Despite dominant political narratives in medieval India which tended to privilege political and religious fractiousness, the real history of the medieval centuries was one of pluralism, co-existence and syncretism. The period between the fifteenth and eighteenth centuries saw the apogee of these tendencies. Society remained intensely religious, but not divided on religious lines. The social discourse of these centuries, combining Vedantic, Bhakti and Sufi principles was one of liberalism whose public manifestations were unbelievably complex, mature and universalizing. This discourse was also uniquely non-elitist and non-urban for it was created, shared and propagated by all forms of subaltern religiosities, for example by people Kabir, Nanak and the Sufi pirs whose charismatic hold on rural societies was unquestioned and unquestionable. This universalizing religiosity was not `secular’ for religion permeated its very essence, but it was not communal for it critiqued all forms of denominational/scriptural faiths. It was a genuinely liberal discourse configuring itself on the conceptual terrains of `adar bhav’, universal humanism and `parupkar’, universal benevolence, espoused for instance by Kabir. For the fifteenth century savant Narasinh Mehta of Gujarat, this liberalism was honour and respect for all (sakal lok) and a universalizing vision for all (sama drishti).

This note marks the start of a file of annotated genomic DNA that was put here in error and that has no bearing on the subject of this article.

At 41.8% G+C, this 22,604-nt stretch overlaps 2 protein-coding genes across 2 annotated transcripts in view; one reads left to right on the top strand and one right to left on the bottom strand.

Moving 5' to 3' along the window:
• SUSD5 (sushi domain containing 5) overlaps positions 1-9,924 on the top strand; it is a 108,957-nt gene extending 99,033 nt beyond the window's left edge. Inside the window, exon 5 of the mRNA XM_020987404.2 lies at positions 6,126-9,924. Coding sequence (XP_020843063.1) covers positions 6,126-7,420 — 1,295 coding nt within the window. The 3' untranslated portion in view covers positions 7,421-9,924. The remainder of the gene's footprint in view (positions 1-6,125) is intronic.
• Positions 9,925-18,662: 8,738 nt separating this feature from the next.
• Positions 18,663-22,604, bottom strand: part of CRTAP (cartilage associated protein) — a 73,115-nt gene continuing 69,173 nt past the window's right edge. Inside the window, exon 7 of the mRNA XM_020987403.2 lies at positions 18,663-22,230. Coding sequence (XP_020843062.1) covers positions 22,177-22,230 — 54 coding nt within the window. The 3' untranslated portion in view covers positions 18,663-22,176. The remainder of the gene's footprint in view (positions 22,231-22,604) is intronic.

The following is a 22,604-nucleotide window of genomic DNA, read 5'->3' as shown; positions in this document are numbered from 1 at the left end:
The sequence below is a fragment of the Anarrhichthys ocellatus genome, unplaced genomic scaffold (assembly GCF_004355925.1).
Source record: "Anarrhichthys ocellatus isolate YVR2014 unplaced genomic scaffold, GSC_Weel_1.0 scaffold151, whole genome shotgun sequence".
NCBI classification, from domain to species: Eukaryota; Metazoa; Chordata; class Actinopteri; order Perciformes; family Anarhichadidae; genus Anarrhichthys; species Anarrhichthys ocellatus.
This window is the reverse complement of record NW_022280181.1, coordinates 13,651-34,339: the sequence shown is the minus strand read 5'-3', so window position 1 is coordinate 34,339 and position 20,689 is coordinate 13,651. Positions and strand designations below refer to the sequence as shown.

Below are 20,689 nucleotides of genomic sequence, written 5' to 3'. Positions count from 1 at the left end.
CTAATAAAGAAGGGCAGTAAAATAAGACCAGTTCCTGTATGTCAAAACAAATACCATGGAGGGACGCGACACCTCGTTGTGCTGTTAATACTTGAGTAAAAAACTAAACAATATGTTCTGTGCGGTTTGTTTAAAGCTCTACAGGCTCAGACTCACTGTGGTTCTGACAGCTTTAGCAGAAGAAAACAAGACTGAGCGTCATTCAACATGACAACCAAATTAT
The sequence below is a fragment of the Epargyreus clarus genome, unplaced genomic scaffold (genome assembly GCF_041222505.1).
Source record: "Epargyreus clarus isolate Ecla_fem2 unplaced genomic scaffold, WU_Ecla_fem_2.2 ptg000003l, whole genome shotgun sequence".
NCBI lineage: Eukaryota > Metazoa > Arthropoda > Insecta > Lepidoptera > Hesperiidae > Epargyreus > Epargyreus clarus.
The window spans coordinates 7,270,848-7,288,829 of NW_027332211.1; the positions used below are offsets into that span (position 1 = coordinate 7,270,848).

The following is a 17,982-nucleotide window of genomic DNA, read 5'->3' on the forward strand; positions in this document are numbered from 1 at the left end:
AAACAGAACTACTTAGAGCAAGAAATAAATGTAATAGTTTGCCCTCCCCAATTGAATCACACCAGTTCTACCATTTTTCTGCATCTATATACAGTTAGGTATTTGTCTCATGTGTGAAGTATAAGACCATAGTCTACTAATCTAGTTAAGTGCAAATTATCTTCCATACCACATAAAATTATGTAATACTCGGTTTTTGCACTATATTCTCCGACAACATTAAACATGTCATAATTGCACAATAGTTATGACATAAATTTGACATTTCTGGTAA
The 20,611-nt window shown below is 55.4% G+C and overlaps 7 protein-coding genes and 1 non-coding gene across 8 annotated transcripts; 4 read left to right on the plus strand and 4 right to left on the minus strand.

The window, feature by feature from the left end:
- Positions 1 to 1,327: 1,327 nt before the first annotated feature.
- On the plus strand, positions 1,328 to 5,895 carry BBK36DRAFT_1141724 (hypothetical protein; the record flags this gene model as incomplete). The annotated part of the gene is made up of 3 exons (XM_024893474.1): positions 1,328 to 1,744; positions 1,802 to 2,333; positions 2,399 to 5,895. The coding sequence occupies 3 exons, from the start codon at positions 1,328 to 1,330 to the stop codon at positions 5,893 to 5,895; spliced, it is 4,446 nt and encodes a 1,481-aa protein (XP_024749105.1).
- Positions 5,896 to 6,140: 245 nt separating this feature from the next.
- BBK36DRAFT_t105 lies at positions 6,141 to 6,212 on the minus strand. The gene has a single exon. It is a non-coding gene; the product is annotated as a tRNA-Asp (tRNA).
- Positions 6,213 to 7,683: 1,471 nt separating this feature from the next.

Seeking roots of liberalism and universal humanism (not just tolerance) in Indian history is both culturally and politically necessary to deliver a stinging retort to ideologues of Hindutva who find nothing but destruction of temples and decimation of Hindus in the medieval centuries, and to structurally delink venality in Indian politics from the smokescreen of secularism.